by a priori principles, by laws or rules. Taste is subjec-
tive, yet aesthetic judgments differ from a taste, say,


for olives or oysters by claiming universality. Aesthetic
judgment, while subjective, appeals to a general judg-
ment, to a common sense of mankind, to an ideal
totality of judges. It is thus neither relative nor abso-
lute, neither completely individual, which would mean
anarchy and the end of criticism, nor absolute in the
sense of an application of eternal norms. While Kant
stresses the role of personal feeling he recognizes
something like an aesthetic duty. We should respond
to great art if we are to be fully human. It is a contem-
plative, problematical imperative—not a categorical
imperative as in ethics. Kant's view of criticism rejects
principles and doctrines. Criticism is always by exam-
ples, from the concrete. Criticism is historical, in the
sense of being individual and thus different from gen-
eralizing science; it is comparative, in the sense of a
confrontation with other men, and hence is introspec-
tion, self-criticism, an examination of one's feelings.

Kant had, however, little interest in concrete works
of art. Still, the speculative movement inaugurated by
him gave rise to a flowering of aesthetics in the philo-
sophies of Schelling and Hegel and to the elaborate
literary theories of Schiller, Wilhelm von Humboldt,
and many others. The two brothers Schlegel (closely
connected with Fichte and Schelling) formulated the
most complex and coherent theory of criticism at that
time. The younger, Friedrich (1772-1829), was the
more original mind but August Wilhelm, the elder,
(1767-1845) found the most influential formulas for the
romantic-classical contrast, for the organic-mechanical
dichotomy which through Coleridge became part of
the history of English criticism. Friedrich Schlegel
decisively rejected Herder's universal tolerance which
would lead to an abdication of criticism. He knew that
the critical view could not be superseded by the
historical as books are not “original creatures.” Criti-
cism must “ascertain the value and non-value of poetic
works of art” (Prosaische Jugendschriften, ed. Minor,
2, 11). It can be done by close attention to the text
which must begin with an intuition of the whole. This
whole is not only the individual work of art but the
whole of art history. Every artist illuminates every
other artist: together they form an order. The critic
must “reconstruct, perceive, and characterize the sub-
tle peculiarities of a whole” (Lessings Giest, 1, 40-41).
This “characterization” is the business of criticism. But
Schlegel also recognizes another function of criticism;
polemics, incitory, anticipatory criticism, a criticism
which would be not merely explanatory and con-
servative but productive, by guidance and instigation
stimulating an emergent literature.

August Wilhelm, while in general agreement with
his brother, emphasizes in his Berlin Lectures the role
of history; “Even though a work of art ought to be
enclosed within itself, we must consider it as belonging
to a series” (Berlin Lectures, 3, 9). Criticism, in relation
to theory and history, is the mediating middle link.
The critic is subjective but can strive for objectivity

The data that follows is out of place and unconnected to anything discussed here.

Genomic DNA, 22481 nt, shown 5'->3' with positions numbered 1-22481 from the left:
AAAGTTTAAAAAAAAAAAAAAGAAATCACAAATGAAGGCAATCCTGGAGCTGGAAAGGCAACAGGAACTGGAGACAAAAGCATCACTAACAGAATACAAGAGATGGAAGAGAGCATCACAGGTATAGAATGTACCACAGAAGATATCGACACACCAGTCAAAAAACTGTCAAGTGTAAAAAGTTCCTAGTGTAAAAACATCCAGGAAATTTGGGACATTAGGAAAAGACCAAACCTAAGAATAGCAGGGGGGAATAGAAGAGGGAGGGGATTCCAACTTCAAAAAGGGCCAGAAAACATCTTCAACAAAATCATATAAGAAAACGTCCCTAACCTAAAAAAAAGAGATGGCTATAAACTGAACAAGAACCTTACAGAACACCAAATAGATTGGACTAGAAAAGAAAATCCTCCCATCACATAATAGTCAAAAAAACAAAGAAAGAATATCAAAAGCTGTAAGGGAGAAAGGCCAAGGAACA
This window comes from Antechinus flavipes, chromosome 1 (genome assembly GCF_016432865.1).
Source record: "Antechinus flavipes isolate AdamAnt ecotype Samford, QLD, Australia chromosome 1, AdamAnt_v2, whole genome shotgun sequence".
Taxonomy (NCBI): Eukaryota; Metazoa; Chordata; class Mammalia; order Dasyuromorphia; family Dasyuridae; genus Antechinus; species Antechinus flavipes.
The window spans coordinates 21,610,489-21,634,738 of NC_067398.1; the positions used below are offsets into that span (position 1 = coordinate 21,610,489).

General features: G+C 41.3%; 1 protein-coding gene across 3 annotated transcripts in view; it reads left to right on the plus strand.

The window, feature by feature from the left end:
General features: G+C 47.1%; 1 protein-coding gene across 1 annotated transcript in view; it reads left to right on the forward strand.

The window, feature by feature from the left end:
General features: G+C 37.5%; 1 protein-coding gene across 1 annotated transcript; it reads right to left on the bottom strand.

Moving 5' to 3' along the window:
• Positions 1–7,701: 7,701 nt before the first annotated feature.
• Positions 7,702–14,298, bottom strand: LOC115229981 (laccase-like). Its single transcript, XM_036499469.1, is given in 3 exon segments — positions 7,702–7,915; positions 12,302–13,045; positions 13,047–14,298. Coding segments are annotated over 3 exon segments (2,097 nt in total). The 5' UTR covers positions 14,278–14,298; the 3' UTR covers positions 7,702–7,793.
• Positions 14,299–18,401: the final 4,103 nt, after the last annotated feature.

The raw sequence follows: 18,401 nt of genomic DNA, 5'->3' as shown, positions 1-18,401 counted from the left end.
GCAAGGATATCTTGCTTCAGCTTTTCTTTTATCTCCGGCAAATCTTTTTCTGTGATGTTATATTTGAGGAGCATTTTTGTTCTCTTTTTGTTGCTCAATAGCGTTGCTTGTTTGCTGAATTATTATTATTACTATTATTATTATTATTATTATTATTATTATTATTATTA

by a knowledge of history, by reference to theory as
“critical reflection is a constant experimentation to
discover theoretical statements” (ibid., 1, 27). Disa-
greement does not necessarily result in general skepti-
cism. “Different people may very well have their eyes
on the same center, but since each of them starts from
a different point of the circumference, they inscribe
also different radii” (ibid., 1, 28). A “perspectivism”
mediating between historicism and absolutism is thus

This mediating function of criticism was exalted by
Adam Müller (1779-1829) who arrived at a completely
historistic point of view. In his Lectures of 1806
(Vorlesungen über Wissenschaft und Literatur) he con-
ceives of the totality of literature as developing like
an organism. Friedrich Schlegel is criticized for not
seeing the complete continuity of literary tradition and
for exalting one kind of art: romantic art. This recon-
ciling, mediating criticism does not, however, imply
a complete abdication of judgment; every work of art
is to be judged by its place and weight in the whole
of literature. Each work contributes to the whole and
in so doing modifies the whole. Its goal is to achieve
the reconciliation of judgment and history.

Compared to the attention given to the theory of
criticism in Germany, England and France contributed
little at that time. S. T. Coleridge, who was the one
Englishman thoroughly familiar with German critical
thought, said surprisingly little about his concept of
criticism. Coleridge did formulate an ambitious pro-
gram of aiming “at fixed canons of criticism, previously
established and deduced from the nature of man,” and,
in retrospect, said of himself, referring to the 1790's,
that “according to the faculty or source, from which
the pleasure given by any poem or passage was derived,
I estimated the merit of such a poem or passage”
(Biographia Literaria, ed. Shawcross, I, 14, 44). The
theory of criticism implied is a psychological one: a
ranking of the faculties with the imagination higher
than fancy, reason higher than the senses. But Cole-
ridge never developed this as a theory of criticism.

Among the English critics of the time, William
Hazlitt made a conscious attempt to formulate what